Carole King

Born Carole Klein on February 9th, 1942 in Brooklyn, New York, she began playing piano at the age of four, and formed her first band, a vocal quartet, The Co-Sines, while still in high school. Carole was fascinated by the creativity of the composing team of Jerry Lieber and Mike Stoller, and she made it a point to attend as many of DJ Alan Freed's local Rock 'n' Roll shows as she could. While attending Queens College, she made friends with budding songwriters Paul Simon and Neil Sedaka as well as Gerry Goffin, with whom she forged a writing partnership. She recorded a handful of unsuccessful singles, including "The Right Girl" (1958), "Baby Sittin'" and "Queen Of The Beach" (1959), prior to recording "Oh Neil" (1960), an answer to Sedaka's hit single, "Oh Carol", that he had written about her. Although not a hit, her record impressed publishing magnate Don Kirshner, who signed her and her now husband Gerry Goffin to his Aldon Music empire.

By 1961, Goffin and King scored their first hit with the Shirelles' chart-topping "Will You Love Me Tomorrow". Their next effort, Bobby Vee's "Take Good Care of My Baby", also hit number one, as did "The Locomotion", recorded by their baby-sitter, Little Eva (Boyd). Together, the couple wrote over 100 chart hits in a vast range of styles, including The Chiffons' "One Fine Day", The Monkees' "Pleasant Valley Sunday", The Drifters' "Up on the Roof", The Cookies' "Chains" (later covered by the Beatles), and Aretha Franklin's "(You Make Me Feel) Like a Natural Woman". King also continued her attempts to mount a solo career, but scored only one hit, 1962's "It Might as Well Rain Until September" which reached #22 in America. In the mid-1960s she and Goffin, along with columnist Al Aronowitz, founded their own record label, Tomorrow Records, but the project ended when their marriage dissolved. This sad turn of events was chronicled on King's 1967 single, "The Road To Nowhere", which did not chart.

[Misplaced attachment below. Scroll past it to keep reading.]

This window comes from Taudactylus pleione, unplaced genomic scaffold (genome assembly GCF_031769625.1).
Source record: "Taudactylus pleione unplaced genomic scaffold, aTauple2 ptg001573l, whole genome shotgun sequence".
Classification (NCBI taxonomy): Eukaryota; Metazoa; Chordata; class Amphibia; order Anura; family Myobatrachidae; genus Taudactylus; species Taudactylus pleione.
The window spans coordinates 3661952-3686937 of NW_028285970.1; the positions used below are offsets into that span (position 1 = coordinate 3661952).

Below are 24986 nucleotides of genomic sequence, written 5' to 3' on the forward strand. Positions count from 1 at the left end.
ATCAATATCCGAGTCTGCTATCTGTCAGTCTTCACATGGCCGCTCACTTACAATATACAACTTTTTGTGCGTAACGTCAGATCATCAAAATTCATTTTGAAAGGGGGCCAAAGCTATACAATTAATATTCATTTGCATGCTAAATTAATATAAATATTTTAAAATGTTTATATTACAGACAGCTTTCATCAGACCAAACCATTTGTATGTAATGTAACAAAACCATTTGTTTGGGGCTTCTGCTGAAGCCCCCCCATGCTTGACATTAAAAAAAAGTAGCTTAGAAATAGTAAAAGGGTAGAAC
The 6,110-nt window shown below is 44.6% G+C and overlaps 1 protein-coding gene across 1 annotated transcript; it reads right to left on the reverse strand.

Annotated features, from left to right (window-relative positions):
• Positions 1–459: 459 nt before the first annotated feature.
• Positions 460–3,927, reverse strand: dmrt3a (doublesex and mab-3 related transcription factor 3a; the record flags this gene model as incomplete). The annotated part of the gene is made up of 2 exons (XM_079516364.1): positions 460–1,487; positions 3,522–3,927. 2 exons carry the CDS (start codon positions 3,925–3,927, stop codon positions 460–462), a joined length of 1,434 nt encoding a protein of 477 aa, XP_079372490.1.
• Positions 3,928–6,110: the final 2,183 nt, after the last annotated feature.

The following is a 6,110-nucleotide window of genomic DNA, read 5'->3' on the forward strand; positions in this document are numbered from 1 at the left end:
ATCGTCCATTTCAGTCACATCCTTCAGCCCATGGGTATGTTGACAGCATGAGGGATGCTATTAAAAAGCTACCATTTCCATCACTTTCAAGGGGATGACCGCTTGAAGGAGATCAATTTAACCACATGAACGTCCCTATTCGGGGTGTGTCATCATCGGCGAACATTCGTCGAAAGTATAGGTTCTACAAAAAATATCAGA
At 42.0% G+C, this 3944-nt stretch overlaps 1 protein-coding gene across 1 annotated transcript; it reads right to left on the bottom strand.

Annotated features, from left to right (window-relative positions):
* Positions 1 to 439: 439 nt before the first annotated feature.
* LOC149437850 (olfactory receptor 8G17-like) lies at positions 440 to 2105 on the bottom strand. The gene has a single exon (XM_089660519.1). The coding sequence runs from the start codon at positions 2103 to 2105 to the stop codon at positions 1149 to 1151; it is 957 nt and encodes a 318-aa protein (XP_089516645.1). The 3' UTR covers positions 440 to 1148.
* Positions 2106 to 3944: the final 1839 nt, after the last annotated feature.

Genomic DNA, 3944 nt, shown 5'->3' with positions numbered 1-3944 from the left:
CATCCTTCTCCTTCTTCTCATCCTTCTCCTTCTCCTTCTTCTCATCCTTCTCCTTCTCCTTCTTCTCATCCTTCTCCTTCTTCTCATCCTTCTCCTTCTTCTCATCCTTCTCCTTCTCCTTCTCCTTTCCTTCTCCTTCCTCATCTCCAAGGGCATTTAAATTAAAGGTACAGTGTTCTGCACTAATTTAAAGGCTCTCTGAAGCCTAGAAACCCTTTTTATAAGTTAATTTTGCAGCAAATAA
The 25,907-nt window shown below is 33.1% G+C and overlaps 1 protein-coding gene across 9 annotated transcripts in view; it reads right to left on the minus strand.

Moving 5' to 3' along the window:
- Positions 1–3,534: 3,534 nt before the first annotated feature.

King then moved to Los Angeles and having signed to Lou Adler 's Ode label, formed a trio called The City with ex-Fugs duo Danny Kortchmar (guitar) and Charles Larkey (bass). Carole married Larkey in 1968, and the band recorded one LP, "Now That Everything's Been Said", but did not tour due to King's stage fright. As a result, the album was a commercial failure, although it did feature songs later popularized the Byrds' ("Wasn't Born to Follow"), Blood, Sweat and Tears ("Hi-De-Ho") and James Taylor ("You've Got a Friend"). Taylor and King ultimately became close friends, and he encouraged her to pursue a solo career. In 1970, she recorded an album called "Writer" which was largely overlooked, but 1971 saw her breakthrough album, "Tapestry", which stayed on the charts for over six years and was the best-selling album of the era. A quiet, reflective work which proved seminal in the development of the singer/songwriter genre, "Tapestry" also scored a pair of hit singles for Carole, "So Far Away" (#14) and the chart-topping "It's Too Late," whose flip-side "I Feel the Earth Move" garnered major air play as well. Her 1971 follow up album, "Music" also hit number one and generated the #9 hit "Sweet Seasons". 1972's "Rhymes and Reasons" reached number two on the charts and produced the #24 hit, "Been To Canaan". 1973 brought the LP "Fantasy" which yielded two more Billboard Top 40 hits, "Believe In Humanity" (#28) and "Corazon" (#37.) She continued with 1974's "Wrap Around Joy", which featured the #2 smash "Jazzman" and the #9 hit "Nightingale".

In 1975, King and Goffin reunited professionally to write songs for the album "Thoroughbred", which also featured contributions from James Taylor, David Crosby and Graham Nash. The album did not fair well and it's failure marked the end of King's tenure at Ode Records. After 1977's "Simple Things", she mounted a tour with the backing group Navarro, and married her frequent songwriting partner Rick Evers, who died a year later after a heroin overdose.